Referenda and election results roundup
Voters in 114 school districts across the state went to the polls Tuesday to decide the fate of their districts’ operating levies. While nearly two-thirds of the proposed levy renewals passed, voters were far less excited about approving new taxes.
In total, 90 school districts passed an operating levy while 24 districts’ proposals failed, a 79 percent passage rate. Yet almost two-thirds of the operating levies that passed were levy renewals, meaning residents would not see a property tax increase. Of the 62 districts that asked solely for levy increases, 35 were successful.
|Nowthen weighs the need of police patrol at $250,000/year
Anoka County Sherriff James Stuart recently offered residents of the new Anoka County community of Nowthen a stern ultimatum: Pay at least 25 percent more in property taxes or lose police protection as you know it.
The rural city of 4,400 is the only one in Anoka County without a contract with the county sheriff’s office for law enforcement. Sherriff Stuart has threatened a cutback in patrols without a contract, leaving residents with the bare minimum of public safety service required by state law. A contract with the county would cost Nowthen taxpayers $250,000, nearly a quarter of the city’s current budget. Either way, any contract (whether through Anoka County or a less expensive proposal from a neighbor) will be a tough sell for residents of the rural town.
Nearly 150 residents turned out to a community forum last week to learn more about the issue. Said Nowthen resident Marlene Ortman: “It feels like you’re trying to scare us into thinking we’re in the new crime capitol of the north. You know, people move to the country, they don’t expect everything to be like it is in the city.”
The Freedom Foundation recently reported on the City of Foley’s decision to hire a private security firm in lieu of the traditional patrols from the Benton County Sherriff’s office. As local governments search for responsible and creative ways to live within their means, it’s becoming clear that all options should remain on the table.
|Help us promote FREEDOM in Minnesota!
While liberal activists, organized labor, and anti-capitalists of all stripes continue to “occupy” tent cities across the country, the Freedom Foundation of Minnesota is taking a different approach.
To celebrate Give to the Max day on November 16th, we will be “occupying” the bar area at Ruth’s Chris Steakhouse in Minneapolis from 4:00-6:30pm to celebrate our many freedoms. Freedom Foundation supporters attending this exciting event will be joined by special guests and more. (Click here to see our invitation.)
Bring a friend and help us continue our mission of making Minnesota a freer, more prosperous place for businesses and families!
|Northern Lights Express: On track or going nowhere fast?
The proposed 155-mile Northern Lights Express rail route from Minneapolis to Duluth is making big promises, including providing $2 billion in economic development and “encouraging” (Editorial Note: their word, not ours!) nearly 14,000 new jobs. All the while, multiple reports have shown ridership projections may not be enough to receive a worthwhile return on this major taxpayer-subsidized investment. So with a price tag anywhere from $650 million to $1 billion and a Congress ready and willing to derail high-speed rail projects, what does the future hold for NLX?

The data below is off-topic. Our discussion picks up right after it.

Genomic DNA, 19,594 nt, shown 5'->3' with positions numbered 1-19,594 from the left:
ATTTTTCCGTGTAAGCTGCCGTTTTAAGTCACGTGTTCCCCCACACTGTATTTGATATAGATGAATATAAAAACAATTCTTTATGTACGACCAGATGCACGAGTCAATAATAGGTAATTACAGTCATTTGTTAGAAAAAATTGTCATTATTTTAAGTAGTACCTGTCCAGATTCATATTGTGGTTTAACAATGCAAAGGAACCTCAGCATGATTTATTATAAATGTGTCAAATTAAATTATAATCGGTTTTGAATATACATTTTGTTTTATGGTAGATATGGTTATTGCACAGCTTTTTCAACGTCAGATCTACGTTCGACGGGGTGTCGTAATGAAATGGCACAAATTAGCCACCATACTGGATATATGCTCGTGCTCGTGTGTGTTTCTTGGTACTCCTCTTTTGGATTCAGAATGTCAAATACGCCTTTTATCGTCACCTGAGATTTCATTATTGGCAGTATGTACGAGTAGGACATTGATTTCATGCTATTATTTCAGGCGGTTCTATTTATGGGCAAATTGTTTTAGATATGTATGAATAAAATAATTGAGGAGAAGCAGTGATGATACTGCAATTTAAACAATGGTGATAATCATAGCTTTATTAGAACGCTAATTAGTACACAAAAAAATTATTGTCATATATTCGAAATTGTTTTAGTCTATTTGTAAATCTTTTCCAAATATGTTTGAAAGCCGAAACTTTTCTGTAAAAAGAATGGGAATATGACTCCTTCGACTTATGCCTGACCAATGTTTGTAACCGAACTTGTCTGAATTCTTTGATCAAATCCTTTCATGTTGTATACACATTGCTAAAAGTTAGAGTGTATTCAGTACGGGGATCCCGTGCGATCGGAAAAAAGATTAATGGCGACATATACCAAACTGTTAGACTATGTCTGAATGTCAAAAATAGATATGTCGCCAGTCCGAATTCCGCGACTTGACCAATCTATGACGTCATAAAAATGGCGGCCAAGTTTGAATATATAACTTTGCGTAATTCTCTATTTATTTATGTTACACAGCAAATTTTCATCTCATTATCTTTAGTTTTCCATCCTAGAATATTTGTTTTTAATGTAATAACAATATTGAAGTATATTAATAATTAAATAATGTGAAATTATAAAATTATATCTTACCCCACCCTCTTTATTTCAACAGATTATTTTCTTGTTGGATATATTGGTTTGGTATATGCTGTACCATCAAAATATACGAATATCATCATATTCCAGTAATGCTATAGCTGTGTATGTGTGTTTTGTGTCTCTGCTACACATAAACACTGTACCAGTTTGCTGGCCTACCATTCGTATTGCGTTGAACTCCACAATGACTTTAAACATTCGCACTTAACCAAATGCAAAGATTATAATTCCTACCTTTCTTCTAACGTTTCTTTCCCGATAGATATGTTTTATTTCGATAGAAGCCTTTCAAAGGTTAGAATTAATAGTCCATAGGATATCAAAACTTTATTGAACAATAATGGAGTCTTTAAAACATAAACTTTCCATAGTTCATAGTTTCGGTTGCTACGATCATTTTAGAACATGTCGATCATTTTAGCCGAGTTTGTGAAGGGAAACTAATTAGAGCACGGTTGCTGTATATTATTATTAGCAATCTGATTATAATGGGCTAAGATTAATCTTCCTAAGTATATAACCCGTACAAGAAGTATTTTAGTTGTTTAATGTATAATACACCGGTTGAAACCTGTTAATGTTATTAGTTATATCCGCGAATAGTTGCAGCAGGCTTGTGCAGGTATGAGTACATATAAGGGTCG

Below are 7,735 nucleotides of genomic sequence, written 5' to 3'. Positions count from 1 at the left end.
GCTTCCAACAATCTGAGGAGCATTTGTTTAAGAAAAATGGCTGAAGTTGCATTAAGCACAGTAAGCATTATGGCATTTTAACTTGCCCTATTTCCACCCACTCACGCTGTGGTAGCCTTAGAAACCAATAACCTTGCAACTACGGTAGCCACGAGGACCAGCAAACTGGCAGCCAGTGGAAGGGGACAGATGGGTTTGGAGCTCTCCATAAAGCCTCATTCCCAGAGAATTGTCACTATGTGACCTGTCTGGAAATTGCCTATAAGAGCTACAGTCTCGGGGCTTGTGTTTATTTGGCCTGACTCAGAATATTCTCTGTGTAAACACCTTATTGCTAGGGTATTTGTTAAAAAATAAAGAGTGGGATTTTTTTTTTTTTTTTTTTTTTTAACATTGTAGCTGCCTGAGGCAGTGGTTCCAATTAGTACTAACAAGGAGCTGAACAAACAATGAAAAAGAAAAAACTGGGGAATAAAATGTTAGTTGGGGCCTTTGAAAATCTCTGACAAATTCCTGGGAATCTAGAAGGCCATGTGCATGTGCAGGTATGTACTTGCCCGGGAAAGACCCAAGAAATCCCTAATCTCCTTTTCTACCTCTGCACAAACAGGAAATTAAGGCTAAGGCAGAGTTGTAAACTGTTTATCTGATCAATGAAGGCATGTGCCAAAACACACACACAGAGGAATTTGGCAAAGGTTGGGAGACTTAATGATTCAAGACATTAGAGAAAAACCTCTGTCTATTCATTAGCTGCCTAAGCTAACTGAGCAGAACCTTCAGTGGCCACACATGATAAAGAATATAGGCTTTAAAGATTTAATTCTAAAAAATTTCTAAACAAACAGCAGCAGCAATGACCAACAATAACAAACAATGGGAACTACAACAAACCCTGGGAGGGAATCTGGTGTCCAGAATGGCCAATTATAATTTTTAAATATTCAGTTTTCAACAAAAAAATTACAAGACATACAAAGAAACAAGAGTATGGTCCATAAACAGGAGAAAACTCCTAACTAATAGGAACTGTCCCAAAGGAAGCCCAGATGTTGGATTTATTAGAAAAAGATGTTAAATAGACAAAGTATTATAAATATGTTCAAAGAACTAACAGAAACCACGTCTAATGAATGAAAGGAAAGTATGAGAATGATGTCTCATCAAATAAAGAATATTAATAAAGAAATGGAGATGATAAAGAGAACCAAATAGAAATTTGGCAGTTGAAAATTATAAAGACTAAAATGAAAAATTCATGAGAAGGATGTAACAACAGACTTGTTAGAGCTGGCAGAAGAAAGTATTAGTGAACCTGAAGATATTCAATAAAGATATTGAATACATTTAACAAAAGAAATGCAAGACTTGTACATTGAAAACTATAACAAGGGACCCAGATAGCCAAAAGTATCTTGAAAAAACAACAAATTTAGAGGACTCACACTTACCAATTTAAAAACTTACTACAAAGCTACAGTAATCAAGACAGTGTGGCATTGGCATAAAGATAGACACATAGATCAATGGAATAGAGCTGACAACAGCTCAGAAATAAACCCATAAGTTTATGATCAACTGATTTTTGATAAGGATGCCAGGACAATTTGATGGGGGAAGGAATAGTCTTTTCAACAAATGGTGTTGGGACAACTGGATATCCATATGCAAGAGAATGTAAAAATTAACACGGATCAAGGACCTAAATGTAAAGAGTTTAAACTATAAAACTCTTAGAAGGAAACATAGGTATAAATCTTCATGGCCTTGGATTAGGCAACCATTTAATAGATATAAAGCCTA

Read our latest Accountability Alert for more on the high-speed rail showdown in Minnesota and Washington.
The Congressional Research Service recently released their report titled “Background and Issues for Congressional Oversight of ARRA Broadband Awards.” The report highlighted several broadband projects around the country, including Minnesota’s own Lake County Broadband project. Unfortunately for taxpayers, the project was listed under the subtitle “Problems with Particular Awards,” as it described the complaint filed with the US government calling for an investigation and suspension of the $66.4 million award for construction of the Lake County Fiber Network. As they say… “Oops.”
When you hear the words Minnesota tourism, I doubt that the northern suburbs of the Twin Cities comes immediately to mind. But that’s the impression one firm hopes to change in their taxpayer funded marketing campaign. Nine metro cities must decide if they will move forward with the proposed budget increase to fund the newly formed “Twin Cities Gateway” organization. Stay tuned for any news from the nine-city coalition. We’ll let you know when to pack up the cooler, too, as you drive the Family Truckster to Friendly Fridley.
A recent report from Minnesota 2020, the St. Paul based “nonpartisan, progressive organization,” (i.e. a liberal think tank) concluded that rural airports are “under threat“ from decline in passenger counts and airline cutbacks. The report released at a press conference at the St. Cloud Airport recommends that the state should reduce aircraft registration fees and- you guessed it- raise fuel taxes.
The folks at MN2020 seem to be forgetting that Delta pulled service from St. Cloud in late 2009 because of weak customer demand, and that despite a recent $5 million terminal renovation and $750,000 boarding bridge to nowhere (built with federal funds), the airport is still without commercial service. Maybe taxing and spending isn’t the answer this time.